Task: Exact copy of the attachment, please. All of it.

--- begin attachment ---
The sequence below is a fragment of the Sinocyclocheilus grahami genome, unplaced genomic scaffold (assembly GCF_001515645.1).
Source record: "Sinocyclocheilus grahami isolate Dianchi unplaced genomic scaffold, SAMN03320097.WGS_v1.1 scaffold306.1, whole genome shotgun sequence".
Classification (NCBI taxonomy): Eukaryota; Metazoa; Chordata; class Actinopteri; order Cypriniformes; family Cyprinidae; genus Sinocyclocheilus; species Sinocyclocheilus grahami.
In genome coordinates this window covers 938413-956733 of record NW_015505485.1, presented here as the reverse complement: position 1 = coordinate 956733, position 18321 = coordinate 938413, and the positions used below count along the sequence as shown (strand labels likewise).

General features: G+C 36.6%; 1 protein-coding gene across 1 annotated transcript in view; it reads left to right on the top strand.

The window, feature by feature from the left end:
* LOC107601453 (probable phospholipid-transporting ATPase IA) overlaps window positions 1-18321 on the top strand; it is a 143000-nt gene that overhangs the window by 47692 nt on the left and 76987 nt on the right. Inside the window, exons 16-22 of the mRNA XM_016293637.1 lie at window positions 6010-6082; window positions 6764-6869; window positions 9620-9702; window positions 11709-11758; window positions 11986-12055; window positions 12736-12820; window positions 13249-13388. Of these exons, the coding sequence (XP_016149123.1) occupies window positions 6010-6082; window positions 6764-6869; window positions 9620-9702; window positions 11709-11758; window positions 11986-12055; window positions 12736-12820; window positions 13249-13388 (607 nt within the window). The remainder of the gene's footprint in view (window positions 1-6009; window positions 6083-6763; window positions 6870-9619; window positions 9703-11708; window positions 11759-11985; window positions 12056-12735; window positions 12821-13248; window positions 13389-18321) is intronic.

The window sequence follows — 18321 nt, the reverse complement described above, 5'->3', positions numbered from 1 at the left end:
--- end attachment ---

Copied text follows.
The sequence below is a fragment of the Sinocyclocheilus grahami genome, unplaced genomic scaffold (assembly GCF_001515645.1).
Source record: "Sinocyclocheilus grahami isolate Dianchi unplaced genomic scaffold, SAMN03320097.WGS_v1.1 scaffold306.1, whole genome shotgun sequence".
Classification (NCBI taxonomy): Eukaryota; Metazoa; Chordata; class Actinopteri; order Cypriniformes; family Cyprinidae; genus Sinocyclocheilus; species Sinocyclocheilus grahami.
In genome coordinates this window covers 938413-956733 of record NW_015505485.1, presented here as the reverse complement: position 1 = coordinate 956733, position 18321 = coordinate 938413, and the positions used below count along the sequence as shown (strand labels likewise).

General features: G+C 36.6%; 1 protein-coding gene across 1 annotated transcript in view; it reads left to right on the top strand.

The window, feature by feature from the left end:
* LOC107601453 (probable phospholipid-transporting ATPase IA) overlaps window positions 1-18321 on the top strand; it is a 143000-nt gene that overhangs the window by 47692 nt on the left and 76987 nt on the right. Inside the window, exons 16-22 of the mRNA XM_016293637.1 lie at window positions 6010-6082; window positions 6764-6869; window positions 9620-9702; window positions 11709-11758; window positions 11986-12055; window positions 12736-12820; window positions 13249-13388. Of these exons, the coding sequence (XP_016149123.1) occupies window positions 6010-6082; window positions 6764-6869; window positions 9620-9702; window positions 11709-11758; window positions 11986-12055; window positions 12736-12820; window positions 13249-13388 (607 nt within the window). The remainder of the gene's footprint in view (window positions 1-6009; window positions 6083-6763; window positions 6870-9619; window positions 9703-11708; window positions 11759-11985; window positions 12056-12735; window positions 12821-13248; window positions 13389-18321) is intronic.

The window sequence follows — 18321 nt, the reverse complement described above, 5'->3', positions numbered from 1 at the left end: